Feb 4, 24 10:57 pm  · 
2  · 
GoldCoast_Sekondi

Yes, interior design was discussed in the preliminary meeting before the contract was signed. He even invited me to Dropbox he created to upload inspirational photos, as well as a Houzz account to generate Ideasbook. Also, he promised interior elevations as part of the deliverables but did not provide those.

Feb 5, 24 12:34 am  · 
 · 
Non Sequitur

^you keep repeating the same thing over and over. This is something you need to speak to the person you have a contract with.

Feb 5, 24 3:22 pm  · 
2  · 
luvu

The joinery /fitout and basebuild ( finish of wall , floor , ceiling) aren’t the same thing though, What did you mean by interior elevations are missing ?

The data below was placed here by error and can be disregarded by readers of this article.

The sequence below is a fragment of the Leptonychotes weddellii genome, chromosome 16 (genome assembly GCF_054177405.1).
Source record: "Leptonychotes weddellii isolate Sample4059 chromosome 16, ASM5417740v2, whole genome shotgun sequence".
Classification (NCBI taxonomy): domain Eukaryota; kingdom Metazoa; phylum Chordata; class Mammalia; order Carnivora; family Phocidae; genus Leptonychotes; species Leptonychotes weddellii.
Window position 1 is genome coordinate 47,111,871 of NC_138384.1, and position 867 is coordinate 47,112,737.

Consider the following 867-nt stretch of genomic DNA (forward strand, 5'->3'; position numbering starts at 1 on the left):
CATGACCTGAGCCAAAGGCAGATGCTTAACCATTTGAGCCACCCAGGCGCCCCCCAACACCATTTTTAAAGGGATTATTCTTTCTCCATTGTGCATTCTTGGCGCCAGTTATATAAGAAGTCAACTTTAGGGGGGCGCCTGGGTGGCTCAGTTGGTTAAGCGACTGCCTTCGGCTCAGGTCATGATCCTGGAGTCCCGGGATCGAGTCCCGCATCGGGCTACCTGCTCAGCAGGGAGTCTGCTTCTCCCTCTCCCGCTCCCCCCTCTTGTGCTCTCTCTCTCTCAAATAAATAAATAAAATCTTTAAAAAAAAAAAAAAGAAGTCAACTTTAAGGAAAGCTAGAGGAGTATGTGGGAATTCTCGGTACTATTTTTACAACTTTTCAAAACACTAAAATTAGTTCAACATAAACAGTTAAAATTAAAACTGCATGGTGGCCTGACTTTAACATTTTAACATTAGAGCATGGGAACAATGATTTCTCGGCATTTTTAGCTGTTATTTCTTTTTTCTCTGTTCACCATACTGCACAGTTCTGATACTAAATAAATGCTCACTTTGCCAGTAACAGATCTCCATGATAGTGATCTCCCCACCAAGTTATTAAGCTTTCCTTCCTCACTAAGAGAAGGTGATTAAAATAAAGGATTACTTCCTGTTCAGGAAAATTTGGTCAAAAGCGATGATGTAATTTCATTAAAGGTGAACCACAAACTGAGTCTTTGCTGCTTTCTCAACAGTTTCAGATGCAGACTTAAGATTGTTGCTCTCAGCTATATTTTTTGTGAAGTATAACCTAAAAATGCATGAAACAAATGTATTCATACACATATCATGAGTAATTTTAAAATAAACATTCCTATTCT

Were you given the wrong material? i.e plasterboard wall instead of timber veneer wall panel ?

Feb 5, 24 3:19 am  · 
 · 
GoldCoast_Sekondi

Good question. My predicament is that the deliverables are missing information on materials, texture, equipment, fixtures, etc, and these were supposed to be delivered using plans and elevations. It's so funny that we were with the in-house interior designer to select appliances, and this took place in the early stages of the process but this information is missing from the schedules.
Also, interior elevations were noted in the contract but are missing from the deliverables.

Feb 5, 24 3:15 pm  · 
 ·